If you are planning to machine quilt your project, then you will want to pin baste using safety pins. Safety pins are used in pin basting because (when closed) they will stay put when maneuvering your quilt through your machine.
Use 1” stainless steel (no rust) safety pins for pin basting. The closer you put the safety pins, the less your quilt sandwich will move when being fed through your machine. I like to put my pins at least 3” apart. You will need a couple 100 pins to baste a small quilt. There are devices/tricks for securing the pins but I find it easiest just to use my fingers. Quilt shops sell curved safety pins that make it easier to get the pins in your quilt sandwich.
This house is ready to be quilted. I placed the safety pins close, as I think I might put a lot of quilting in this piece. First I plan on stitching in the ditch with my walking foot between the gold border and the background fabric. This allows me to “anchor” the quilt sandwich. I did not place any pins in this seam, as I will need to stitch here. Then I might stitch in the ditch around the house. If I want more quilting, I could switch to my darning foot and add stippling to the white background.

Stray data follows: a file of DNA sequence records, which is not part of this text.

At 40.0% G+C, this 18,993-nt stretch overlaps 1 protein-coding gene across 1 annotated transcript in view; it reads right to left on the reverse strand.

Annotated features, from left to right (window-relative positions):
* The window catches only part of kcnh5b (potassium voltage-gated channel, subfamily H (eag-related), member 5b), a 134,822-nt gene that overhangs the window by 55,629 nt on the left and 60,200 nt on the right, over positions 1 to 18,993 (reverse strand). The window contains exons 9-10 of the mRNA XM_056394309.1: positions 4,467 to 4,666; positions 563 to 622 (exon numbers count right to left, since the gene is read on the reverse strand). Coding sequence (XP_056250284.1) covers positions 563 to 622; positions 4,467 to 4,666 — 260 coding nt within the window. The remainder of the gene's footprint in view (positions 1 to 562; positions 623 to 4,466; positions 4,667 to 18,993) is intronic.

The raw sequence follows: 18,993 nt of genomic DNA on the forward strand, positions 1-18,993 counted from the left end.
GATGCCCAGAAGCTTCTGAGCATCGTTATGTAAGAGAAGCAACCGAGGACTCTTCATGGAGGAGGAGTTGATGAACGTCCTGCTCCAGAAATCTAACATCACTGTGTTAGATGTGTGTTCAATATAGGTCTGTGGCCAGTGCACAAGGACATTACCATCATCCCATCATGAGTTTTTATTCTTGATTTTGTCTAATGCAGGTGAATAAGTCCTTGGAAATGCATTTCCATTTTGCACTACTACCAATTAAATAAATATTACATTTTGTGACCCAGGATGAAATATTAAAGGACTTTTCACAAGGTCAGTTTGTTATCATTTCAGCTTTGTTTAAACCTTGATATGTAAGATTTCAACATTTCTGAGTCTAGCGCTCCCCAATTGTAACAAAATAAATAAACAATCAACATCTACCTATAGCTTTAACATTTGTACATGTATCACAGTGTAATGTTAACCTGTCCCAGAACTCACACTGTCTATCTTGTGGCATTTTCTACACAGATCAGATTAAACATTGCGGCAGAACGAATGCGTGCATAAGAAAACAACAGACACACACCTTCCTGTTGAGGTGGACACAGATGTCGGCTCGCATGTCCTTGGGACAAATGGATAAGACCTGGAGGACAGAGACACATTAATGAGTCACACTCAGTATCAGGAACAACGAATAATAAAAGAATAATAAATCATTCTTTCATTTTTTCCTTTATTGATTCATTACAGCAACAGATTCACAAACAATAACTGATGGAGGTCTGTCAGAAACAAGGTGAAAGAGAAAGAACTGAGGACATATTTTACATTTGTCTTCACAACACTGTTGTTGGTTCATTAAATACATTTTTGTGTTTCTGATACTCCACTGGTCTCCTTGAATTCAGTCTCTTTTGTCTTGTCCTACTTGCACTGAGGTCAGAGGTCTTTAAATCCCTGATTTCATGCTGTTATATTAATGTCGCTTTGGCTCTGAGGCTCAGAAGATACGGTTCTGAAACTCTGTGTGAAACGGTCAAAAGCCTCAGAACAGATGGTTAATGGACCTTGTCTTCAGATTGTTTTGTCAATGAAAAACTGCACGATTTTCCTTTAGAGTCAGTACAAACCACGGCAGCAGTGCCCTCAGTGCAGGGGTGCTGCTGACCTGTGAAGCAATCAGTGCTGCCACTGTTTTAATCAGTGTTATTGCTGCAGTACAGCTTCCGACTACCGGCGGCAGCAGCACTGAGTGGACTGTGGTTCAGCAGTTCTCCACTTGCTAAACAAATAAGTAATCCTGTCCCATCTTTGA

Learn how to pin baste your quilt sandwich.
NOTE: to enlarge the video, click the PLAY button, then click the full-screen icon at the bottom right of the video.
TRANSCRIPT: Pin Basting – Encyclopedia
I’m ready to take this to my sewing machine and machine quilt this, but before I do that, I wanted to show you what it looked like when I pin based it. So before I even got to this point, I decided that I was going to not draw any sort of designs on this quilt. I was just going to do what is called “stitch in the ditch” where I take my sewing machine and I just stitch down these seam lines. I also decided that I’m going to put a different type of border on here, that this border…